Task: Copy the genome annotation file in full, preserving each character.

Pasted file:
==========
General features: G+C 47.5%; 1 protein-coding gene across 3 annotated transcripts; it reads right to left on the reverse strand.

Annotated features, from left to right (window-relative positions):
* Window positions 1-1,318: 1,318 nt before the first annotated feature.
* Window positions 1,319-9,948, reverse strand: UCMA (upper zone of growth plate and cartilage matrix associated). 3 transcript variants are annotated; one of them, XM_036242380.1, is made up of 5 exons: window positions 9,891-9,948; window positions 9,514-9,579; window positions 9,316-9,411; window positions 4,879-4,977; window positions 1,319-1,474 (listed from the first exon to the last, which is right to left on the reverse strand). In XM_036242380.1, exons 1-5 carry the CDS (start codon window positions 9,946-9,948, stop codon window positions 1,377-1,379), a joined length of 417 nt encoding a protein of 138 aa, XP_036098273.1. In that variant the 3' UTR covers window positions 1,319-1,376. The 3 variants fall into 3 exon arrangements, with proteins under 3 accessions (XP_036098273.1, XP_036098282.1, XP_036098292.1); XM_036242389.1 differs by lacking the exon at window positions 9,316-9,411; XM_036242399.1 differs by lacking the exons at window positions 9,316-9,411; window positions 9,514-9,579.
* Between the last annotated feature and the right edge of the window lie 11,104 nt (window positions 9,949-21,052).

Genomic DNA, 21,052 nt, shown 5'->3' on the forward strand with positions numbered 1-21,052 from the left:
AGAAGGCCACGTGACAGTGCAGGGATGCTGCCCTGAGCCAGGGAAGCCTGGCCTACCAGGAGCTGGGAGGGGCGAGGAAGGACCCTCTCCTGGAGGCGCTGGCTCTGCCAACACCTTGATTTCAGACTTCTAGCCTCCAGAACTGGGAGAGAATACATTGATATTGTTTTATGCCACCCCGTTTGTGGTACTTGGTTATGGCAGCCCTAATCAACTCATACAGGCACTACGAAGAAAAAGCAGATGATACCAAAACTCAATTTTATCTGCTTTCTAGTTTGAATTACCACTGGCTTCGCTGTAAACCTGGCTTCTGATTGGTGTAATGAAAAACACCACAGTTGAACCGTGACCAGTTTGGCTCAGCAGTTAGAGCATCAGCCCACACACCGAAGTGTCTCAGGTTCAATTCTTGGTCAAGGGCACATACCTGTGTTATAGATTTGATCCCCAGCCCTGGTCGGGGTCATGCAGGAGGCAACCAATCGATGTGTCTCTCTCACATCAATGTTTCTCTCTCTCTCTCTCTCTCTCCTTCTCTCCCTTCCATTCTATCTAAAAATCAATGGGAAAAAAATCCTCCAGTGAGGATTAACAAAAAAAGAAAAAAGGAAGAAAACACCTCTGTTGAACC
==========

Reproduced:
General features: G+C 47.5%; 1 protein-coding gene across 3 annotated transcripts; it reads right to left on the reverse strand.

Annotated features, from left to right (window-relative positions):
* Window positions 1-1,318: 1,318 nt before the first annotated feature.
* Window positions 1,319-9,948, reverse strand: UCMA (upper zone of growth plate and cartilage matrix associated). 3 transcript variants are annotated; one of them, XM_036242380.1, is made up of 5 exons: window positions 9,891-9,948; window positions 9,514-9,579; window positions 9,316-9,411; window positions 4,879-4,977; window positions 1,319-1,474 (listed from the first exon to the last, which is right to left on the reverse strand). In XM_036242380.1, exons 1-5 carry the CDS (start codon window positions 9,946-9,948, stop codon window positions 1,377-1,379), a joined length of 417 nt encoding a protein of 138 aa, XP_036098273.1. In that variant the 3' UTR covers window positions 1,319-1,376. The 3 variants fall into 3 exon arrangements, with proteins under 3 accessions (XP_036098273.1, XP_036098282.1, XP_036098292.1); XM_036242389.1 differs by lacking the exon at window positions 9,316-9,411; XM_036242399.1 differs by lacking the exons at window positions 9,316-9,411; window positions 9,514-9,579.
* Between the last annotated feature and the right edge of the window lie 11,104 nt (window positions 9,949-21,052).

Genomic DNA, 21,052 nt, shown 5'->3' on the forward strand with positions numbered 1-21,052 from the left:
AGAAGGCCACGTGACAGTGCAGGGATGCTGCCCTGAGCCAGGGAAGCCTGGCCTACCAGGAGCTGGGAGGGGCGAGGAAGGACCCTCTCCTGGAGGCGCTGGCTCTGCCAACACCTTGATTTCAGACTTCTAGCCTCCAGAACTGGGAGAGAATACATTGATATTGTTTTATGCCACCCCGTTTGTGGTACTTGGTTATGGCAGCCCTAATCAACTCATACAGGCACTACGAAGAAAAAGCAGATGATACCAAAACTCAATTTTATCTGCTTTCTAGTTTGAATTACCACTGGCTTCGCTGTAAACCTGGCTTCTGATTGGTGTAATGAAAAACACCACAGTTGAACCGTGACCAGTTTGGCTCAGCAGTTAGAGCATCAGCCCACACACCGAAGTGTCTCAGGTTCAATTCTTGGTCAAGGGCACATACCTGTGTTATAGATTTGATCCCCAGCCCTGGTCGGGGTCATGCAGGAGGCAACCAATCGATGTGTCTCTCTCACATCAATGTTTCTCTCTCTCTCTCTCTCTCTCCTTCTCTCCCTTCCATTCTATCTAAAAATCAATGGGAAAAAAATCCTCCAGTGAGGATTAACAAAAAAAGAAAAAAGGAAGAAAACACCTCTGTTGAACC